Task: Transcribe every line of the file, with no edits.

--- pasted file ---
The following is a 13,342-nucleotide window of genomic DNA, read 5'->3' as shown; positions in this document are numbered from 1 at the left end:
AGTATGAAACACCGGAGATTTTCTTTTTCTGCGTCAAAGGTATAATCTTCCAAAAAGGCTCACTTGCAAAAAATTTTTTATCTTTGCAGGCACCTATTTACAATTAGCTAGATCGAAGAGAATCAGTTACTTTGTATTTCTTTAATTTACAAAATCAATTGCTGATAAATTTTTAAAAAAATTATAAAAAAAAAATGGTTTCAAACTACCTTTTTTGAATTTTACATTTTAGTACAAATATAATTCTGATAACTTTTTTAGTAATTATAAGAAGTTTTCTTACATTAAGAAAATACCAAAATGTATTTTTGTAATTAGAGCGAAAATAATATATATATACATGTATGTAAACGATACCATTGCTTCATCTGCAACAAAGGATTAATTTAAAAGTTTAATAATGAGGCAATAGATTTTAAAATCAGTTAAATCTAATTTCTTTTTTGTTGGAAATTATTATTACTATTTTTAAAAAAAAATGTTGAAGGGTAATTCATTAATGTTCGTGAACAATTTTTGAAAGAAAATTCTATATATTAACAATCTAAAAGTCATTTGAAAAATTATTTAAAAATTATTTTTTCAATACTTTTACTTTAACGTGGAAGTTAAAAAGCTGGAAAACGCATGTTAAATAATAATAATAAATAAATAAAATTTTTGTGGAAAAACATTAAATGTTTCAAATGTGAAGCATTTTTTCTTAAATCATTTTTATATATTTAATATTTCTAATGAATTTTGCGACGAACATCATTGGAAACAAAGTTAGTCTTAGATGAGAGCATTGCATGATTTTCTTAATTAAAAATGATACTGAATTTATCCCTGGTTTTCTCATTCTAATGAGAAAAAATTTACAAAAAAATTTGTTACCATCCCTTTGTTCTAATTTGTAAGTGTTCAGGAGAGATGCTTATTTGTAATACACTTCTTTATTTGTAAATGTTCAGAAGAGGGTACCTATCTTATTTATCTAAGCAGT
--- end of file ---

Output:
The following is a 13,342-nucleotide window of genomic DNA, read 5'->3' as shown; positions in this document are numbered from 1 at the left end:
AGTATGAAACACCGGAGATTTTCTTTTTCTGCGTCAAAGGTATAATCTTCCAAAAAGGCTCACTTGCAAAAAATTTTTTATCTTTGCAGGCACCTATTTACAATTAGCTAGATCGAAGAGAATCAGTTACTTTGTATTTCTTTAATTTACAAAATCAATTGCTGATAAATTTTTAAAAAAATTATAAAAAAAAAATGGTTTCAAACTACCTTTTTTGAATTTTACATTTTAGTACAAATATAATTCTGATAACTTTTTTAGTAATTATAAGAAGTTTTCTTACATTAAGAAAATACCAAAATGTATTTTTGTAATTAGAGCGAAAATAATATATATATACATGTATGTAAACGATACCATTGCTTCATCTGCAACAAAGGATTAATTTAAAAGTTTAATAATGAGGCAATAGATTTTAAAATCAGTTAAATCTAATTTCTTTTTTGTTGGAAATTATTATTACTATTTTTAAAAAAAAATGTTGAAGGGTAATTCATTAATGTTCGTGAACAATTTTTGAAAGAAAATTCTATATATTAACAATCTAAAAGTCATTTGAAAAATTATTTAAAAATTATTTTTTCAATACTTTTACTTTAACGTGGAAGTTAAAAAGCTGGAAAACGCATGTTAAATAATAATAATAAATAAATAAAATTTTTGTGGAAAAACATTAAATGTTTCAAATGTGAAGCATTTTTTCTTAAATCATTTTTATATATTTAATATTTCTAATGAATTTTGCGACGAACATCATTGGAAACAAAGTTAGTCTTAGATGAGAGCATTGCATGATTTTCTTAATTAAAAATGATACTGAATTTATCCCTGGTTTTCTCATTCTAATGAGAAAAAATTTACAAAAAAATTTGTTACCATCCCTTTGTTCTAATTTGTAAGTGTTCAGGAGAGATGCTTATTTGTAATACACTTCTTTATTTGTAAATGTTCAGAAGAGGGTACCTATCTTATTTATCTAAGCAGT